Allen West Weekly Wrap Up 5/10/13 – Benghazi, Extortion 17, Leadership and more

allen_headshot_CMYK

The Essence Of Leadership – Lessons from my life and recent American history

Back in 2003 as a combat battalion commander in Iraq, I made a decision that changed the course of my life. I took an action to protect the men under my command by firing my service 9 mm Beretta pistol over the head of an Iraqi policeman who we heard had been supporting insurgent forces with information leading to ambushes against our unit.

Left-wing progressives have stupidly called me a “war criminal,” and they unfortunately misinterpreted my departure from the military. Just so those chuckleheads know, I did not resign. I retired with full honors, benefits, rank and title. The problem for some critics of the war on terror is that they fail to understand we are not playing hopscotch but are engaged in battle with a non-state, non-uniformed enemy.

I understood that and will always stand by my action in 2003. Here was my response when asked if I would take the same action: “If it is about the lives and safety of my men, I would go through hell with a gasoline can.”

My Dad and older brother both served in combat, the former in World War II and the latter in Vietnam. They were enlisted servicemen, and I was the first commissioned officer in the family. (Now my nephew is the second.) Right before I headed off to Fort Sill, Okla., my Dad and brother taught me that as an officer and a commander, my first responsibility would be the well-being of my men.

The lesson they conveyed to me is that if my troops knew I would train them hard but never use them for my personal advancement, I would be a successful leader. We would always accomplish our mission.

Tough questions about Extortion 17

This week America has been confronted with tough questions about leadership.

The first queries came on Thursday at the National Press Club. I attended a press conference moderated by Larry Klayman of Freedom Watch. The subject was the horrific special operations mission of Aug. 6, 2011, call sign Extortion 17.

America suffered its single greatest loss of special operators – 22 Navy SEALS of the famous SEAL Team VI, five crewmembers of a U.S. Army CH-47 and three U.S. Air Force tactical controllers. Parents of four of the fallen warriors were at the press conference, which was live-streamed on www.trentovision.tv.

The event called attention to the importance of leadership because appalling, systemic failures in leadership resulted in this tragedy:

  • Why was the quick reaction force called into action that day?

  • Why were they transported in a CH-47D instead of the typical Special Operations MH-47 aircraft? Why was a CH-47D sent into the hot landing zone of a three-hour firefight?

  • Why were there no pre-assault fires or accompanying attack helicopter support for Extortion 17?

  • How did the Taliban know these special operators were going into that river valley hotbed in Wardak province?

  • Why were seven Afghan commandos switched out at the last minute for this mission and the manifest never changed?

And most egregious, who made the decision to let a Muslim cleric give a prayer at the ramp ceremony for these fallen American warriors – a disrespectful scene made clear when one sees the video with translation?

Thanks to media bias, we do not hear much about Afghanistan, especially the fact that 79 percent of the deaths and nearly 15,000 casualties in Afghanistan have occurred during President Obama’s tenure as the commander-in-chief.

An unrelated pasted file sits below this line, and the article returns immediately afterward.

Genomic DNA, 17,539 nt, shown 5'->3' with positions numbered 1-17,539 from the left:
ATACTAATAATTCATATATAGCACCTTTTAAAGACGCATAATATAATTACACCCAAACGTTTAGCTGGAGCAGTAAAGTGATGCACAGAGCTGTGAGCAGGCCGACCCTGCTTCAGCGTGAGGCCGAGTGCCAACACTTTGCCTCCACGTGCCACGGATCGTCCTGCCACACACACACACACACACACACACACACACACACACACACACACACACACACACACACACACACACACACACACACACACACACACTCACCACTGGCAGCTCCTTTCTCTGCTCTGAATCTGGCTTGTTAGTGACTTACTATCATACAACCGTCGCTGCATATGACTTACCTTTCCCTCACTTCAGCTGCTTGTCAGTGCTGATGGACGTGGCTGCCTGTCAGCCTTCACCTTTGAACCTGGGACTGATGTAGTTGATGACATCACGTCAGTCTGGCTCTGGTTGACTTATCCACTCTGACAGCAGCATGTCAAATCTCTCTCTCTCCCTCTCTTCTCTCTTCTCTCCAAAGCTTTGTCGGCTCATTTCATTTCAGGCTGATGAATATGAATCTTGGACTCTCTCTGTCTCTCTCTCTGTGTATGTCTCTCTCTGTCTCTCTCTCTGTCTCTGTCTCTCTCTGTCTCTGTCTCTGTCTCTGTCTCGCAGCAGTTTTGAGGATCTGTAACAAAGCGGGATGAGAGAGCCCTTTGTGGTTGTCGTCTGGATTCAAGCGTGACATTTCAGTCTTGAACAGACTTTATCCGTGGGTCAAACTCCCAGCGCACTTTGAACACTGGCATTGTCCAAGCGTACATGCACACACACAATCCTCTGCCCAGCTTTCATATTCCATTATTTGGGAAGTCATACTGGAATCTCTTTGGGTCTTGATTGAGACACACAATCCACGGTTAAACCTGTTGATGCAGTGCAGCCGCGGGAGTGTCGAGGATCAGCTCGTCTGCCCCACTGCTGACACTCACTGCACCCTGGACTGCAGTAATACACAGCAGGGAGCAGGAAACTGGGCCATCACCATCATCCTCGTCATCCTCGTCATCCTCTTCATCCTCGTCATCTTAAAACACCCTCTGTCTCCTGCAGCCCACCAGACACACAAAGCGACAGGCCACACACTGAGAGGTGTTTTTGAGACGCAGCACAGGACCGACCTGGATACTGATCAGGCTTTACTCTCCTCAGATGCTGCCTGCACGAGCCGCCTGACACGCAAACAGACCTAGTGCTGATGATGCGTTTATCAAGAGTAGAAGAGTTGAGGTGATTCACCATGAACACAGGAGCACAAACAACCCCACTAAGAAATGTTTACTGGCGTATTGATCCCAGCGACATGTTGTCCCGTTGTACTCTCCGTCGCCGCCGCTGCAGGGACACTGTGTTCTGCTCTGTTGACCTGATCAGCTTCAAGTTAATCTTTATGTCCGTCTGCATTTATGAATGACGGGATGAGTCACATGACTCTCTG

Benghazi is a big deal

Congressional hearings about the terror attack at the U.S. embassy in Benghazi, Libya, further highlighted the results of lousy leadership. Again thanks to media bias, Americans might believe Benghazi is nothing worth discussing – old news that happened a long time ago. But imagine if the attack had happened during a Republican presidential administration.

The hearings forced the Obama administration to answer – or to dodge – questions about the tragedy:

  • Why was U.S. Ambassador to Libya Christopher Stevens traveling into eastern Libya, a place where the black al Qaeda flags fly prominently, in or around the 11th anniversary of the Sept. 11, 2001, terrorist attacks?

  • Who gave the stand-down order to U.S. forces ready to help after the attack on the embassy began?

  • Who altered the talking points memo that initially called the incident a terrorist attack by Ansar al-Sharia, who is affiliated with Al Qaeda?

 

Losing an ambassador cannot become the new normal, and abandoning former Navy SEALS engaged in mortal combat is reprehensible.

Are some Americans so concerned with protecting a likable president and shielding a presidential candidate they believe is entitled that they would sacrifice Americans? Do they seriously believe that is leadership?

Service versus speechmaking

Those who want to attack me for the action I took in Iraq, I just laugh at you. I took the action so I would never have to face tearful parents like those who lost their sons in Extortion 17. I took the action so the families of those killed in Benghazi – Ambassador Stevens, Sean Smith, Ty Woods and Glenn Dougherty – would not have to wonder why it happened.

Leaders serve those for whom they are given the privilege to lead. They do so selflessly, with no regard for their own personal advancement or comfort.

If we are to secure the blessings of liberty for the next generation, we had best figure out what a leader is. He or she is not a charlatan, not a usurper and certainly not merely a smiling, delightful speechmaker.

Steadfast and Loyal,

Allen B. West

 

Leave a Comment

Comment via Facebook

Comment via Disqus